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Old 07-19-2005, 03:09 PM   #1
KevinGuy
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VLAN Question


Current Setup:
Separate Networks via Router

Is this possible?
Separate Networks via VLAN?

Let me know if you have any questions about what i have here and if it is possible to seperate those networks with VLANs.

Thank You!


Last edited by KevinGuy; 07-19-2005 at 03:52 PM.
 
Old 07-19-2005, 05:23 PM   #2
hlyrad
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Generally speaking if your switch supports ACL's you can drop anything at that switch targeted between VLAN's. This will allow clients access to the router for regular queries and prevent inter VLAN fraternization.
You will need to check your switches manual for that information.
 
Old 07-19-2005, 07:41 PM   #3
neo77777
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Well, first of all you said VLAN's and I don't see how you will benefit from the picture you presented, all your segments, including the internal IP of the firewall, are on the same segment - so you can just use switches chained together, avoiding loops. If you really ment to have 2 different networks for the intranets and a different network for uplink to the firewall then your switch (infront of the firewall) should support VLAN tagging (essentially, port connected to the firewall should be configured as trunk) - dot1q as an industry standard, or ISL or dot1q for Cisco equipment. On top of all that your firewall must have appropriate support for trunking (support for virtual interfaces, etc.). Unfortunately (or fortunately), mostly I have to deal with Cisco equipment on a daily basis, so I am not sure how other manufacturers' networking equipment is configured.
Hope this helps,
Best,
Boris.
 
Old 07-19-2005, 08:14 PM   #4
neo77777
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Also, I assumed the switches are layer 2 only, and appropriate access control lists should be defined on the firewall to prevent one network to talk to another. If you use a layer2/3 switch between your fw and the intranets, the switch can be configured so that the routing decisions will be made on that switch for separate VLANs, in that case yu can apply access control lists on the Vlan interfaces of that switch, but if your fireawall has only one internal interface (from teh picture I thought it was the case), you wlll still need to dedicate one port on the switch to be in a trunk configuration, and slice the firewall's internal interface into 2 virtual interfaces if your intranets need access to outside world.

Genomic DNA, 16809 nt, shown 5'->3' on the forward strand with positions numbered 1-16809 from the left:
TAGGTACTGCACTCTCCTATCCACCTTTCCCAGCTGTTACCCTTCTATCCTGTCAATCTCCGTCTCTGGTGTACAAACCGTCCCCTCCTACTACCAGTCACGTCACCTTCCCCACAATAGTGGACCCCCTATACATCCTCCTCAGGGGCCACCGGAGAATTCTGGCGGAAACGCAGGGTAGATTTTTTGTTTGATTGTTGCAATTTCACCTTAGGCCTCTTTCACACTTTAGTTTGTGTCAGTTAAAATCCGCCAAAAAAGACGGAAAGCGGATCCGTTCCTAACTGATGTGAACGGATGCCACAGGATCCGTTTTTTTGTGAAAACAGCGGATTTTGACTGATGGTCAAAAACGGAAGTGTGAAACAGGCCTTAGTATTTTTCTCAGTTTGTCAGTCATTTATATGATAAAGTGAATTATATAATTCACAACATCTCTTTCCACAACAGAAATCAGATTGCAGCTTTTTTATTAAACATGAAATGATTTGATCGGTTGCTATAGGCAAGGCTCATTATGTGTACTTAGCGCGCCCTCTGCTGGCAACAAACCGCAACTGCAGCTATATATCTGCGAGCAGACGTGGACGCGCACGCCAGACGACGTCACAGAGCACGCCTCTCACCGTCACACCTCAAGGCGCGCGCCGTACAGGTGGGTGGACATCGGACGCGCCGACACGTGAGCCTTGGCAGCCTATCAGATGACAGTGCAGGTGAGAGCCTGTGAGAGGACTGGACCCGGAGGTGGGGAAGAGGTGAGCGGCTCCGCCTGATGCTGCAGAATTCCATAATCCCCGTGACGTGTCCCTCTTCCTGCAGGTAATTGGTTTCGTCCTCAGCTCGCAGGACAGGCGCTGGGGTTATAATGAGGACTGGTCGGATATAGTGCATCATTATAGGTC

Old 07-21-2005, 12:59 PM   #5
KevinGuy
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So if I were to go with a Cisco Layer 2/3 switch what would I be looking at in the way of hardware and the price?

Thanks ALOT for the replies - I still have allot of learning to do =)

As soon as I finish up college I will probably be looking into Cisco Certifications... You certified?
 
Old 08-02-2005, 09:56 PM   #6
neo77777
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Sorry, didn't reply earlier. As far as cisco gear concerned - expensive. If you are willing to spend a premium go for 3750 series switches with advanced services image (if you are planning on layer2/3 make sure you get an EMI version of the switch - enhanced multilayer image), as for me, i could do with a standard multilayer image - SMI and trunk the uplink port(s) to the router - cost saving is sufficient to buy other pedigree for your network.
As for the certification - no I am not certified, I was thinking about getting CCNA and then CCNP, but I have no time whatsoever, job keeps me busy.
Regrds,
Boris.
 
Old 08-23-2005, 03:49 AM   #7
fhleung
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Setup VLAN

NewBie question:

Are there any way to setup a simple or small size VLan with Cisco router but not layer2/3 switch?
 
Old 08-23-2005, 07:35 AM   #8
scowles
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The answer to your question is yes and no.

Yes: If your switch is capable of vlan tagging and trunking.

No: If your switch is not capable of vlan tagging and trunking. (like a $50.00 linksys switch)

FWIW: A cisco router can be configured to do vlan switching on a single (physical) interface, but without the vlan tagging by the switch, the router does not know how to re-encapsulate the packet. i.e. the sub-interfaces

A good example of your question can be found here Skip to the network diagram chapter.
 
Old 08-23-2005, 07:35 AM   #9
cleidh_mor
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fhleung,

VLANs only exist in switched networks, so if you want to use a router and no switches, then VLANs make no sense. If on the other hand, you mean "is it possible to set up VLANs using a standard layer 2 switch and a Cisco router?" then the answer is yes - you can use "router on a stick". See the Cisco website for details on how to do this.

Hope this helps.
 
  


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